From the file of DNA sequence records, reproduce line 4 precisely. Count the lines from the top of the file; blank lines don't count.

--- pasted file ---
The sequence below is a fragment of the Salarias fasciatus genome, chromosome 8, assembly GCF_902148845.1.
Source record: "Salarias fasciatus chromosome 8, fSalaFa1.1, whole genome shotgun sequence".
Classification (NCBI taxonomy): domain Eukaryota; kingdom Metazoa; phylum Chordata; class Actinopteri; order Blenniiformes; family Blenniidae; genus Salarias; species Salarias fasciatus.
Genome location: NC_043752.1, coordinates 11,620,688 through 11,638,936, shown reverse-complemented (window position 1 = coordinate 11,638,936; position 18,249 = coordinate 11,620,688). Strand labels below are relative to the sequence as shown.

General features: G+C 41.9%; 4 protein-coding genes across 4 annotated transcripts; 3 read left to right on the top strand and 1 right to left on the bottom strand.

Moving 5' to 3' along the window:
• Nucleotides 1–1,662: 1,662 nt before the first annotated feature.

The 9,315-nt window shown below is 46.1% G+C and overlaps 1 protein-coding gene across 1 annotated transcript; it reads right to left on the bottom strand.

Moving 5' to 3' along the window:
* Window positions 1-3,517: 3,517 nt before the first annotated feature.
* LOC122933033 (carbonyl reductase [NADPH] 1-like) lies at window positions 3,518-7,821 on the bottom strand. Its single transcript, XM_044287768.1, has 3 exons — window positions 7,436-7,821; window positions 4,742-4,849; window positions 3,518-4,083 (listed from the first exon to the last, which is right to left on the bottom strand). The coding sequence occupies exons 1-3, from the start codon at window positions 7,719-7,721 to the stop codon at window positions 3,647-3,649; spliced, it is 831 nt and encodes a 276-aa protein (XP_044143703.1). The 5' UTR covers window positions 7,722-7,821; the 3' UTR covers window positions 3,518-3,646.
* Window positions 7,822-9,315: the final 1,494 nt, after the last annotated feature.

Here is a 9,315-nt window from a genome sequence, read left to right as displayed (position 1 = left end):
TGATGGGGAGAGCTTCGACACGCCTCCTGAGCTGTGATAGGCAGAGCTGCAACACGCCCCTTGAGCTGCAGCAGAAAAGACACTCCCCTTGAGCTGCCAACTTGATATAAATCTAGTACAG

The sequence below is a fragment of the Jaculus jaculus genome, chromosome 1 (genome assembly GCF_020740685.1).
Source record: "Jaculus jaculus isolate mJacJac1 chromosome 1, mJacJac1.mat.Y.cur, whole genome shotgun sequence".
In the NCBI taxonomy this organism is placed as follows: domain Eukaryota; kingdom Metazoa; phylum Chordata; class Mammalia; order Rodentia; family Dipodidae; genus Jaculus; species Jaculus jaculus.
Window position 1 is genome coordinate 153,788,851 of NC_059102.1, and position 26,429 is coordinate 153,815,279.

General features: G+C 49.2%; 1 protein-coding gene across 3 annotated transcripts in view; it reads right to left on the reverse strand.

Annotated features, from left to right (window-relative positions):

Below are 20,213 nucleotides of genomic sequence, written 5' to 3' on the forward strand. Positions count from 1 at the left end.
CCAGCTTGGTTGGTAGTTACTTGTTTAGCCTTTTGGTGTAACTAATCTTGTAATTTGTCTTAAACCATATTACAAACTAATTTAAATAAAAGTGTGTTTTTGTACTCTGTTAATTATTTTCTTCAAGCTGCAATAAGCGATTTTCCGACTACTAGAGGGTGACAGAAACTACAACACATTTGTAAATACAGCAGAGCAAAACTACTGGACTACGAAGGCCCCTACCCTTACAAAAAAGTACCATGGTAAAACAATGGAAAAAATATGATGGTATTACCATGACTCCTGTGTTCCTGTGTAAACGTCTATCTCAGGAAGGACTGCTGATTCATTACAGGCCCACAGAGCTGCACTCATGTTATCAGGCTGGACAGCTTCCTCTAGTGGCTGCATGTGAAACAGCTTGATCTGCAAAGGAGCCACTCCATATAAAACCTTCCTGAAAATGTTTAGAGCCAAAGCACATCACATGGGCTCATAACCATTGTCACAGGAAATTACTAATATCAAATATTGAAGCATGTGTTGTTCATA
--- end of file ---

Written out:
Genome location: NC_043752.1, coordinates 11,620,688 through 11,638,936, shown reverse-complemented (window position 1 = coordinate 11,638,936; position 18,249 = coordinate 11,620,688). Strand labels below are relative to the sequence as shown.